For nearly 30 years, on the second Sunday in June, Bernie Fowler has led an ad hoc group of scientists, politicians, friends and concerned citizens into the murky Patuxent River in Calvert County to see if it’s getting any cleaner. Wearing overalls, a hat with an American flag pin, and a pair of white sneakers, the former Maryland state senator wades in until he can no longer see his feet. The depth at which the bottom fades from view is recorded.
The annual measurements give a sense of how the river is faring. And the folksy event has helped to rally the public to push for the cleanup of the Patuxent and the larger Chesapeake Bay. But many, Fowler included, considered it an unscientific measure of water quality.
Now, though, a team of NASA scientists has determined that the Bernie Fowler Sneaker Index, as it’s commonly known, is a pretty accurate yardstick after all.
Last summer, researchers at the Goddard Space Flight Center in Greenbelt, MD used satellites to find out if scientific measures of water clarity at the time of the wade-ins matched Fowler’s observations. They did. A graph comparing the Sneaker Index to the satellite images shows that turbidity increased in years when the index was low, and decreased when it was high.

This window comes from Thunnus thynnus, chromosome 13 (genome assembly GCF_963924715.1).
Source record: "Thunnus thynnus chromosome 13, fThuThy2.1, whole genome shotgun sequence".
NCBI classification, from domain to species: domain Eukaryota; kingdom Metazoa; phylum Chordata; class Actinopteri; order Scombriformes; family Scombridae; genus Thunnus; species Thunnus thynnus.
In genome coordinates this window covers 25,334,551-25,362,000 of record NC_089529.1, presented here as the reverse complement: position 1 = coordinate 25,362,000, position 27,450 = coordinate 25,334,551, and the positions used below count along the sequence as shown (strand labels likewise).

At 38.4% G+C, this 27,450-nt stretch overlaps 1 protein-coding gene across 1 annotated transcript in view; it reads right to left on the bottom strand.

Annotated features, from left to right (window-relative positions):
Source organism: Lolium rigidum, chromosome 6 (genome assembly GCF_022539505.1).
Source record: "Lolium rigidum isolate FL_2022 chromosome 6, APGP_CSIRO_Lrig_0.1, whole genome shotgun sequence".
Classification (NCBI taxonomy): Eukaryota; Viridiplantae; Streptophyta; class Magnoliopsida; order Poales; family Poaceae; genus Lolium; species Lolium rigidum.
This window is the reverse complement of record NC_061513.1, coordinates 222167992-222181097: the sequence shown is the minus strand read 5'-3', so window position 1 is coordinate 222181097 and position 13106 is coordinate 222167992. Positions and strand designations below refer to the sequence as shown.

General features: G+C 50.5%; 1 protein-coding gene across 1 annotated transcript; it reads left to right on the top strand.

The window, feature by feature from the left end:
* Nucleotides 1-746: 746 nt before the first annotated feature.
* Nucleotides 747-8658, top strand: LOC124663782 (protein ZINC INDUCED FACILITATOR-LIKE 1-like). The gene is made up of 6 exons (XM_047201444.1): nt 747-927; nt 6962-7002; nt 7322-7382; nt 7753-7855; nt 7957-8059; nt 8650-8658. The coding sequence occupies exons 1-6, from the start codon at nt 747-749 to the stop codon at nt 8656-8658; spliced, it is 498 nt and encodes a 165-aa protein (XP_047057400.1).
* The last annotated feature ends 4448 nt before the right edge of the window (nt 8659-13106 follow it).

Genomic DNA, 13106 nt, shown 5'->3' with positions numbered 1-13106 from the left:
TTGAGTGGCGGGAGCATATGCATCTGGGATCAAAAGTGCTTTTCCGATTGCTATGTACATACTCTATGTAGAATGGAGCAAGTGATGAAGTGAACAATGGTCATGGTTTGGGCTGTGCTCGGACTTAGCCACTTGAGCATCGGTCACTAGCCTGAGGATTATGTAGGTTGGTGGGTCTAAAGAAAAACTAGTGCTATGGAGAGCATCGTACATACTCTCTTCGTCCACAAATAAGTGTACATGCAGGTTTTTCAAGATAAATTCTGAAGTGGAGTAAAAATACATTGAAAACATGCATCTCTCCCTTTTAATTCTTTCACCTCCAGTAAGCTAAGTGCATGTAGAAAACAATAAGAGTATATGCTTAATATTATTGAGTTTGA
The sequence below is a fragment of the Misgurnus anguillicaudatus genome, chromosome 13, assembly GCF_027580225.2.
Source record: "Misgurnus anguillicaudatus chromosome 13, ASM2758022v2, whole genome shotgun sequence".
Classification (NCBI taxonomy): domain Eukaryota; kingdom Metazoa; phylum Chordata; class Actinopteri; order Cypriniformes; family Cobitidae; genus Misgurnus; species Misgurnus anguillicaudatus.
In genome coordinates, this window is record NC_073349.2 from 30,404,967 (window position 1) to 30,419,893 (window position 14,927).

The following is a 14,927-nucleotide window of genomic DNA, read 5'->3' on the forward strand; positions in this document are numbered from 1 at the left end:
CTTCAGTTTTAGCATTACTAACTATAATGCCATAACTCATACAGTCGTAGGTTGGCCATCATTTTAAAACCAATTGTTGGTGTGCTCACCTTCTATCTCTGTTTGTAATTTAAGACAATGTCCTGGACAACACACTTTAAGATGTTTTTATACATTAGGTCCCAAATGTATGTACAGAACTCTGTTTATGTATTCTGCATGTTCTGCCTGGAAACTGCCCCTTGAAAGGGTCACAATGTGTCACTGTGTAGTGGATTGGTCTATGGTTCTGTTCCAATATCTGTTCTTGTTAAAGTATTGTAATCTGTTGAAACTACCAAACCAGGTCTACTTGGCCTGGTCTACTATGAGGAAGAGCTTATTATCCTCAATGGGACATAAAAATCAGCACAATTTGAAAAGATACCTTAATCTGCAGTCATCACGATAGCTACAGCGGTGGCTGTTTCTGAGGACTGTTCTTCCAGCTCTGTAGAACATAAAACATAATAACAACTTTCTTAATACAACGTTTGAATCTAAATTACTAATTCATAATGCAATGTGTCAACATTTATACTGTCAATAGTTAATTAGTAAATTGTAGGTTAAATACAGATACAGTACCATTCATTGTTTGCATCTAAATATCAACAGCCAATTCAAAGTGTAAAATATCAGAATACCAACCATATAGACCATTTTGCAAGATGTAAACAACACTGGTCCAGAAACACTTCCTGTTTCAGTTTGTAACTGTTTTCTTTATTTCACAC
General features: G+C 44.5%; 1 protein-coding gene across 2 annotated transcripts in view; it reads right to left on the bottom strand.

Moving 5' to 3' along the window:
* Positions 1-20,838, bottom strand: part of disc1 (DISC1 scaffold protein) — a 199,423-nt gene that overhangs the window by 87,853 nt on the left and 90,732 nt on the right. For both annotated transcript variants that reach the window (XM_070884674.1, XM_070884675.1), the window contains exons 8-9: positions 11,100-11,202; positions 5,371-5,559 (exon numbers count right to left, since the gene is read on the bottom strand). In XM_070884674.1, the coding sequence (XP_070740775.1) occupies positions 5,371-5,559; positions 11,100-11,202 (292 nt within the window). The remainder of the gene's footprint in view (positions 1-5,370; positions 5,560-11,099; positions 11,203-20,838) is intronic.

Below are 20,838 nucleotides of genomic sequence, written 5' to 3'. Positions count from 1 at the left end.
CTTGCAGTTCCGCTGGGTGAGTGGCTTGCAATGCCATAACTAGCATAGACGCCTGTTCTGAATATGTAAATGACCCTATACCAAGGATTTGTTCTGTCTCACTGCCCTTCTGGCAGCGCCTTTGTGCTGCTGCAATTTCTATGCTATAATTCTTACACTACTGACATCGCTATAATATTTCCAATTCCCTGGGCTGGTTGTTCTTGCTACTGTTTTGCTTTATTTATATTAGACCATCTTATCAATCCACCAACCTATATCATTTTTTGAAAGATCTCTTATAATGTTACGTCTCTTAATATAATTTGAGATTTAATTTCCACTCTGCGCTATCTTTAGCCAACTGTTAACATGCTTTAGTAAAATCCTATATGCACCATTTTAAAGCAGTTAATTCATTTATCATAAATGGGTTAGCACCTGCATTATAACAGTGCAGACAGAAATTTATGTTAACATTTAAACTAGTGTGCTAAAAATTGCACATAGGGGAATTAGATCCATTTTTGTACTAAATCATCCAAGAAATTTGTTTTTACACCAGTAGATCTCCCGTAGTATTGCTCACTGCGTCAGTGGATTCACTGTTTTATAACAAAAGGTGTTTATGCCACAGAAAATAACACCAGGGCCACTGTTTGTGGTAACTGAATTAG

The scientists – Lachlan I. W. McKinna, Ivona Cetinic, and their summer intern, Benjamin Crooke — published their findings in a recent issue of Optics Express, the journal of the Optical Society. Their study not only validated Fowler’s annual Patuxent checkups, but also demonstrated that amateur “citizen scientists” can make meaningful research contributions.
“Sometimes, the daily products that we’re observing from space can be over the head of the general public,” said McKinna, who works in NASA’s Ocean Ecology Laboratory. “It is very important to engage the community, not just to make them listen to us, but also help them inform us. They have a lot of anecdotal evidence on how the systems are changing. That information can be really valuable.”
For their study, the team analyzed measurements taken by instruments aboard two satellites. One carried the Moderate-resolution Imaging Spectroradiometer (MODIS), which with its wide viewing swath of 2,330 kilometers can scan the entire Earth’s surface every two days. But while MODIS offers a broad, global perspective, its relatively coarse resolution (1 kilometer) misses the finer detail in a place like the Chesapeake Bay. For that, there is the Operational Land Imager on LANDSAT. It can see features as small as 30 meters across in a 190-kilometer swath, showing inlets and tributaries that MODIS would gloss over.